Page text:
As with any action that mcguinness gets praised with these days, there will be a price to pay-dirty dealings will have been done behind the scenes and i fear yet again republicans will bear the brunt of it. If being asked to windsor castle is viewed as an achievement[god give me strength] then prepare for the other side to be sated.
    Just for the record, any republican worth his salt shouldnt be looking an amnesty,they should be able to stand over their actions. To ask for an amnesty suggests they did something wrong. I suspect the main fans of an amnesty are the british govt and senior members of the provisional movement. Individuals are trying to clear their own deeds i suspect? Whether people like it or not the IRA operated on an army basis ie the foot soldier takes orders from an officer and woe betide he disobeyed an order. I suspect the british operated the same. So if the foot soldier carries out an order like bloody sunday,bloody friday or enniskillen for example, then the foot soldier knows his superior will defend him ie his superior must accept responsibility. Thats the bottom line and thats why the bloody sunday soldier who arrogantly admitted he shot several people wore an aura of untouchability-if he went down he would start a domino effect a bring others with him.
    Now on the other hand if the british want an amnesty for all then they would have to declare the IRA were as equal as them and therefore were soldiers in a war. The ‘terrorist’ language would have to be re-written. Alas with mcguinness doing the dealing its highly likely the republican movement will the british off the hook yet again.
  18. paddykool April 9, 2014 at 8:49 pm # 
    There’s always the possibility that the Sinn Fein leadership is moving too quickly and with too much sophistication than some of its more ardent followers.That’s what I mean about a line being drawn in the sand with this Windsor visit.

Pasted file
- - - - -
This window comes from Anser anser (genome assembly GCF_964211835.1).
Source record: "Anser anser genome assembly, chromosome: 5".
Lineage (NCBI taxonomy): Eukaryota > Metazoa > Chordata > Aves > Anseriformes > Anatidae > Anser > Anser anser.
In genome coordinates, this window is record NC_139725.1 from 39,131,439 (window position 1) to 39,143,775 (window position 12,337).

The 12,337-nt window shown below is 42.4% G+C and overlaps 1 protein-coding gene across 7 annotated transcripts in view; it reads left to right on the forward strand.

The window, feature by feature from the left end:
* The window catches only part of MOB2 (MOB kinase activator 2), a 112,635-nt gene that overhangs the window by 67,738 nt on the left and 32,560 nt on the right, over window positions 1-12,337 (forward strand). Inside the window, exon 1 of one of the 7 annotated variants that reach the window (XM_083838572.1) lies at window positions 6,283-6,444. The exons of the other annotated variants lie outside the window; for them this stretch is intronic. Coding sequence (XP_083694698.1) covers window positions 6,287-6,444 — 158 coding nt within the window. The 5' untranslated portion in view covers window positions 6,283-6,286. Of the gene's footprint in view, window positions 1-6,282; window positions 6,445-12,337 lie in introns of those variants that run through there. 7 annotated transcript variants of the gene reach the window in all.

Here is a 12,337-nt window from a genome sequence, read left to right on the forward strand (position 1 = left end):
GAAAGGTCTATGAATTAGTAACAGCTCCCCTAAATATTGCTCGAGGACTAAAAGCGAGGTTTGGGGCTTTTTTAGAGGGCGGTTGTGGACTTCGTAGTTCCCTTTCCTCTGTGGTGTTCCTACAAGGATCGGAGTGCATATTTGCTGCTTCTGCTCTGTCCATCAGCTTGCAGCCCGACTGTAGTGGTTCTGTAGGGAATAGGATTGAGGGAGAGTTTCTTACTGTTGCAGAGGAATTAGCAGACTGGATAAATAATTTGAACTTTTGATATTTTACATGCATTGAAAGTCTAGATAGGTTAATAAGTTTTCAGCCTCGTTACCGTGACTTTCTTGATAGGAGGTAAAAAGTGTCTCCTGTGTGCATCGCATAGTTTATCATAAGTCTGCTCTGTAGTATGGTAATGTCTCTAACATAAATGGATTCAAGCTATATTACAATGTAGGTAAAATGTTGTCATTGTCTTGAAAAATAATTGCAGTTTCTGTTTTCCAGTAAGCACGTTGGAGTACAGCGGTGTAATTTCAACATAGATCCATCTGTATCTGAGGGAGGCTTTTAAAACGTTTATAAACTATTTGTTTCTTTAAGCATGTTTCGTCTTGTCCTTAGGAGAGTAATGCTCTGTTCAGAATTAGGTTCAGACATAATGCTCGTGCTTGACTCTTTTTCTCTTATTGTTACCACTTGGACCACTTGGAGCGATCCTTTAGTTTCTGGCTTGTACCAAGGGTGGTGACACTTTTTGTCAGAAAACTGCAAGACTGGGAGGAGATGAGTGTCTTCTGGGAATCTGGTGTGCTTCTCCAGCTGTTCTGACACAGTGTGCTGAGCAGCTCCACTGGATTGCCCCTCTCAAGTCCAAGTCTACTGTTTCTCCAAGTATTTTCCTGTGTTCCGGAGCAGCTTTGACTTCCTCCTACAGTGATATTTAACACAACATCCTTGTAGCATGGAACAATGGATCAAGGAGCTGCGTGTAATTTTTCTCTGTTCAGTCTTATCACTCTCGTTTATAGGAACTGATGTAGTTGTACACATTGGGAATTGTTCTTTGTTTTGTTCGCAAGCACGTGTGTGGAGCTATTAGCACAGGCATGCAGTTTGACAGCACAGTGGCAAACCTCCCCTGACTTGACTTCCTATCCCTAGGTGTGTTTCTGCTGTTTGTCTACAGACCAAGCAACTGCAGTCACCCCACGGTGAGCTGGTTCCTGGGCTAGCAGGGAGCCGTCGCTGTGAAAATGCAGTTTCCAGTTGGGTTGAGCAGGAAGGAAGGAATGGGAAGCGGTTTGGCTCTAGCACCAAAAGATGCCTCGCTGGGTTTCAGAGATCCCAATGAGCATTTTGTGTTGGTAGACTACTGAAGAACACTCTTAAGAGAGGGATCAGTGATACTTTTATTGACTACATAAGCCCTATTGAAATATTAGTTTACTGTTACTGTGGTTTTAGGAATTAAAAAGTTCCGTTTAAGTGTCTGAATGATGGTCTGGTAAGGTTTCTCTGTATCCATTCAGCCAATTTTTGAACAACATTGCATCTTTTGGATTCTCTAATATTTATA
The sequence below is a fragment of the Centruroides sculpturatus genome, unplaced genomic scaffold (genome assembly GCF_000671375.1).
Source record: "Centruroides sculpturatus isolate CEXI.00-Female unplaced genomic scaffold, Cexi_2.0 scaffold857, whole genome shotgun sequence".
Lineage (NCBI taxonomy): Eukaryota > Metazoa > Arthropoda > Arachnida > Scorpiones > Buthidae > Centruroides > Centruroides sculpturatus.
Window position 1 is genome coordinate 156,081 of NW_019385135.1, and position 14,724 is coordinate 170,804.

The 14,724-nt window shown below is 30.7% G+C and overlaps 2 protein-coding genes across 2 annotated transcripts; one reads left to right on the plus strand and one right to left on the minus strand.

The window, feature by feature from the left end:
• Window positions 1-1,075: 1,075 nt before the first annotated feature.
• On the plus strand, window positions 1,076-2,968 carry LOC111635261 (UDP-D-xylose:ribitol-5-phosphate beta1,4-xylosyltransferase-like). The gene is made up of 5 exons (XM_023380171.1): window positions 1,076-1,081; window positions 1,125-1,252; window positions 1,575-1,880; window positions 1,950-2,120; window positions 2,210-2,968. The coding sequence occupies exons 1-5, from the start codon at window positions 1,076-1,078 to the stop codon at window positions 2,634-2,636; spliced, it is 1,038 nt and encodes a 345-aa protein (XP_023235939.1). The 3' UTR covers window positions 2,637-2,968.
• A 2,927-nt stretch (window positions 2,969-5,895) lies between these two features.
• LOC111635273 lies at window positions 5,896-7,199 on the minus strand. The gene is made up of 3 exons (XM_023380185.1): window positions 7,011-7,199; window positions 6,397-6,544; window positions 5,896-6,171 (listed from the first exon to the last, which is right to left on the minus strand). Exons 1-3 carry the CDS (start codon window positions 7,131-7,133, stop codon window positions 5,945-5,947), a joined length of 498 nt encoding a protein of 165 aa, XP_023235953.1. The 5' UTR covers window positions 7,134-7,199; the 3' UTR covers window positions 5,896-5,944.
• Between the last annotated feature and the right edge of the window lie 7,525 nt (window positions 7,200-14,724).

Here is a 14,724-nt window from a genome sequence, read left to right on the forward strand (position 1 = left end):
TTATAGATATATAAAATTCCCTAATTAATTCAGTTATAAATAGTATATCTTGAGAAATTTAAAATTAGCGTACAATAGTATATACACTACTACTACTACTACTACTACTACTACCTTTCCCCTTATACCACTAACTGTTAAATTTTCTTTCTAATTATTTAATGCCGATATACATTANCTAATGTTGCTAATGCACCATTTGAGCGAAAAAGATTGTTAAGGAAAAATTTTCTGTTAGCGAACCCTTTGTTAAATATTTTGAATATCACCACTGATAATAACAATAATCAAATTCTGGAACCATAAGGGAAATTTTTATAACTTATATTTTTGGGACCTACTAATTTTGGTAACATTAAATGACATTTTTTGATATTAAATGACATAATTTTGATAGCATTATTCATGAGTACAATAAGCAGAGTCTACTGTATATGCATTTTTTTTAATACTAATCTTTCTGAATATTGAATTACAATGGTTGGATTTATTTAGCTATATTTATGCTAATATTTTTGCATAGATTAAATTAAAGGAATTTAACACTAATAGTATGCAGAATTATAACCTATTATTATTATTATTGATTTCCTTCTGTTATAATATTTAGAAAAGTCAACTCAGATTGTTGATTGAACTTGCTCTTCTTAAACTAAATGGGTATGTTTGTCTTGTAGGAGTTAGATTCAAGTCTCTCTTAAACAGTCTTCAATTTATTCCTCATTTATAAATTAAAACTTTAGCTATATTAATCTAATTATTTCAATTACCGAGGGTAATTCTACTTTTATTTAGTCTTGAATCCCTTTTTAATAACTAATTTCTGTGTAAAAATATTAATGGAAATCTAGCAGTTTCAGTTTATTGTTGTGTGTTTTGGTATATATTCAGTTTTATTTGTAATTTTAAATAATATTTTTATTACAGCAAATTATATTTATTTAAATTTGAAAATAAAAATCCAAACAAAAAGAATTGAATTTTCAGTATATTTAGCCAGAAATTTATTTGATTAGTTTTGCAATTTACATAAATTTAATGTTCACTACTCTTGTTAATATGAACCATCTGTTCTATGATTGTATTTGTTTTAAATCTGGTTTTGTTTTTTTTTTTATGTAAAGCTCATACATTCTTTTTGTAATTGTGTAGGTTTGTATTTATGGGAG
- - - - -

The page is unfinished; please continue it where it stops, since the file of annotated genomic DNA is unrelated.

This looks to me like Martin’s next logical step. I’ m sure he’ll survive the banality of the big dinner…Christ, the man doesn’t even drink……Imagine doing that cold sober!!!
    If republicans can’t get their heads around this , who else are they going to put their money or their bets on? I haven’t seen any other genius moves from any of the other parties or assorted political scallywags……
    This is the only show in town really. If unionism continues to carp in the face of this apparent republican volte face, well let’s face it that’ s exactly what the world and anyone with an interest, expects anyway. The point is Sinn Fein has shown the world that it knows the power of a compromise and their political partners obviously do not.
    Who looks reasonable?
    • PK April 11, 2014 at 11:38 pm # 
      @Wolfe Tone, I’m guessing you do not require an amnesty were one to be granted if you know what I mean, and I doubt you have borne the brunt of much down the years.
      Just saying
  19. Argenta April 9, 2014 at 9:20 pm # 
    Jude
    Did you really think that Michael D was going to make a no-holds barred speech on the reunification of Ireland last night? Surely the role of President is circumscribed and he /she is barred from making overtly “political” speeches.Dare one say that even if Martin had been elected President, he would have been subject to the same restrictions! Is it not up to the real politicians to advance and make persuasive arguments for a United Ireland?
  20. Alan April 10, 2014 at 12:55 pm # 
    Dublin and London have agreed that the six counties in the north east of Ireland will only join politically with the rest of Ireland when there is a majority in the six counties who vote for that option.
    Until such time. Catholic Irish citizens in the six counties will be afforded complete and absolute equality from the British government; and no longer will the loyalists and unionists get to control Northern Ireland like their own little Orange fiefdom.
    What more can an Irish government do? The matter is settled until the border referendum arrives.
    • Pahdraig April 10, 2014 at 1:32 pm #